Why America needs to get smarter if it wants to keep its edge over China
Despite the FBI chief’s recent warning about Chinese espionage the US government’s reaction could prove counterproductive, writes Ankit Panda
Speaking earlier this month at the Aspen Security Forum, Christopher Wray, the director of the US Federal Bureau of Investigation, was frank on his thoughts about China as an intelligence threat to the United States.
“[China] represents the broadest, most challenging, most significant threat we face as a country,” Wray said, clarifying that he was speaking from a counter-intelligence perspective.
The director justified that assessment by noting that Chinese espionage efforts in the United States manifested themselves in a “whole of state effort”.
“It is economic espionage as well as traditional espionage,” Wray went on to say. “It is non-traditional collectors as well as traditional intelligence operatives; it’s human sources as well as cyber means.”
These remarks came as most of US society remains – with good reason – obsessed about the prospect of Russia interfering in the upcoming midterm elections. But while Russian active measures continue to make the headlines, China’s efforts go on in the background.
Wray notes that the FBI has counter-intelligence investigations on economic espionage traceable back to China open in all 50 US states, underlining the depth and breadth of the problem for the United States.
America’s intellectual property edge – long dominant and apparent in fields as diverse as agriculture, military aviation, and commercial software – is quickly eroding.
No doubt, indigenous ingenuity in China has expanded, but the growing geopolitical contest between Beijing and Washington in the 21st century will quickly become one-sided as a result of China’s effective espionage efforts in the United States.
What’s more – and Wray didn’t get into this – Chinese counter-intelligence appears to be quickly gaining an edge against espionage efforts by the United States.
The CIA has lost several human sources all over China in recent years, as highlighted in a New York Times report last year.
One wonders, too, at the long-term value China will glean from the disastrous data breach at the US Office of Personnel Management, which exposed the personal information of some 21 million government employees, including sensitive security clearance forms, to Chinese intelligence agencies.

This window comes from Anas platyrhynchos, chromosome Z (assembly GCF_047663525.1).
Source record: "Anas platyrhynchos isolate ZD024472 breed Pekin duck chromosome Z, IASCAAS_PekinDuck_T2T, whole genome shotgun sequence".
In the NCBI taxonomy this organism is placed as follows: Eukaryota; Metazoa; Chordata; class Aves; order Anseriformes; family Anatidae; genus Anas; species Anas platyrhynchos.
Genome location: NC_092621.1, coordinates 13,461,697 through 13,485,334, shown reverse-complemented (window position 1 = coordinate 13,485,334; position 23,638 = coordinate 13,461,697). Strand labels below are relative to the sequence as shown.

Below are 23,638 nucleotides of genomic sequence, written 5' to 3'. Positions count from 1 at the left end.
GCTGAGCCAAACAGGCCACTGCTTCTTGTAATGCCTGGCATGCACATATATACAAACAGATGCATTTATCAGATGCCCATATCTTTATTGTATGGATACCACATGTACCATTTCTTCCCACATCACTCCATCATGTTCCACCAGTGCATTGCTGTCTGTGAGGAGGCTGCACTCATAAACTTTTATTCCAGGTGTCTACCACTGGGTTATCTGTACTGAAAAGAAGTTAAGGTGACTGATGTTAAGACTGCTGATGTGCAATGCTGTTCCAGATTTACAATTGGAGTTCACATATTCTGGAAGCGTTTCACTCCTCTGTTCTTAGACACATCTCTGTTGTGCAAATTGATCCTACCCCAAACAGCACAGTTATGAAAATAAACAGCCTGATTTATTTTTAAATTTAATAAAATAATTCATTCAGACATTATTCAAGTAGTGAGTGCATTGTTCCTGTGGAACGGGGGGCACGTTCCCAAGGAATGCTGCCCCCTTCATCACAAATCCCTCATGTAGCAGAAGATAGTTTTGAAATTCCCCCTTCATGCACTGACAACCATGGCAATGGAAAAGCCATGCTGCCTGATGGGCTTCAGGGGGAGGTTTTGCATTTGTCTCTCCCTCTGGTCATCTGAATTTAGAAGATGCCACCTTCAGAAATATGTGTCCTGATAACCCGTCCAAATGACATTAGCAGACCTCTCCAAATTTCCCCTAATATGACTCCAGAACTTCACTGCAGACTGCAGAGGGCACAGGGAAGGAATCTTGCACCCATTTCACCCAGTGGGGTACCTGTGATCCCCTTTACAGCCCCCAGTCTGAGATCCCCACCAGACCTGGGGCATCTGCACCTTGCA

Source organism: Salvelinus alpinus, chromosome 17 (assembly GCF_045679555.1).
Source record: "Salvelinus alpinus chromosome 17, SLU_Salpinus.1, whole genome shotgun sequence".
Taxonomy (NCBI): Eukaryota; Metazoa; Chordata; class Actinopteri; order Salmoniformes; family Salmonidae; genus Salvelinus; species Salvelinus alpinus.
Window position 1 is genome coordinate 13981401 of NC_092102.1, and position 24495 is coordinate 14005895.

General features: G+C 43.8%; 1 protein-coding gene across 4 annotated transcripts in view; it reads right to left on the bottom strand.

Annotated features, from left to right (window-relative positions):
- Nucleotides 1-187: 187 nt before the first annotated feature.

Chinese attempts to build influence within the domestic political apparatuses of Western democracies have become well known, with recent cases in Australia and New Zealand. The United States isn’t next in line; these operations are well under way.
Unfortunately, the US government has chosen to react in an unproductive manner to a well-placed concern about growing Chinese espionage successes in the United States.
Already, the United States is beginning to closely scrutinise academic visas for Chinese students and researchers entering sensitive fields, including science and engineering, in the United States.
To be sure, some scrutiny will be with merit. There are multiple known cases of Chinese researchers honing their talents in fields relevant to next-generation military technologies in the US, including in big data and artificial intelligence, and later taking these skills back to China to aid the modernisation and competitiveness of the People’s Liberation Army.
But an indiscriminate overreaction – or, worse yet, a backlash against Chinese citizens encouraged by the government in Washington – will deepen US-China confrontation without helping the United States grow more competitive.
In the long haul, this would set the two countries on a divergent trajectory and increase acrimony and the odds of conflict.
If the United States is to maintain its edge over China and preserve its position as the pre-eminent global superpower, it’ll have to learn to compete effectively. Current trends do not bode well in that effort.
Ankit Panda is a senior editor at The Diplomat